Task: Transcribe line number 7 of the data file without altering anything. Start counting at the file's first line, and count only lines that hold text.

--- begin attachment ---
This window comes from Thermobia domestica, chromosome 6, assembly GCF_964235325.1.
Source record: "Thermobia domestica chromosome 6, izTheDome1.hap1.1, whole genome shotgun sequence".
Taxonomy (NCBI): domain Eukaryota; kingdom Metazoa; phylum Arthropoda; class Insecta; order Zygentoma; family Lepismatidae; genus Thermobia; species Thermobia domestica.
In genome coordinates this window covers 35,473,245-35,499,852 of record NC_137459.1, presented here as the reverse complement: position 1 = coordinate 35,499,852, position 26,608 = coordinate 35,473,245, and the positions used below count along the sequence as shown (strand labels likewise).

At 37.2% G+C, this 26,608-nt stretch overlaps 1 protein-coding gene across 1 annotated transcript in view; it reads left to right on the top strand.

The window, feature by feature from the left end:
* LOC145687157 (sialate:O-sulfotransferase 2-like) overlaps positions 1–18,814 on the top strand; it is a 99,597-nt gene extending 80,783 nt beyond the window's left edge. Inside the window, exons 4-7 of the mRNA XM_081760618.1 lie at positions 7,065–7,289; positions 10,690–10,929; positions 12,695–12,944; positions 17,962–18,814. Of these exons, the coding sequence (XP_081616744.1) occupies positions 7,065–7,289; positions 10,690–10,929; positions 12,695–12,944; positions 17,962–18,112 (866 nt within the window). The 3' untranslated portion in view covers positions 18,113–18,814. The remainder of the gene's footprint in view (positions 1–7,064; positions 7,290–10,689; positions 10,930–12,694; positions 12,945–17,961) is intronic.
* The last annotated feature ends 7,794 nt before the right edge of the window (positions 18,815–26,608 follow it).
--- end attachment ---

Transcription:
* LOC145687157 (sialate:O-sulfotransferase 2-like) overlaps positions 1–18,814 on the top strand; it is a 99,597-nt gene extending 80,783 nt beyond the window's left edge. Inside the window, exons 4-7 of the mRNA XM_081760618.1 lie at positions 7,065–7,289; positions 10,690–10,929; positions 12,695–12,944; positions 17,962–18,814. Of these exons, the coding sequence (XP_081616744.1) occupies positions 7,065–7,289; positions 10,690–10,929; positions 12,695–12,944; positions 17,962–18,112 (866 nt within the window). The 3' untranslated portion in view covers positions 18,113–18,814. The remainder of the gene's footprint in view (positions 1–7,064; positions 7,290–10,689; positions 10,930–12,694; positions 12,945–17,961) is intronic.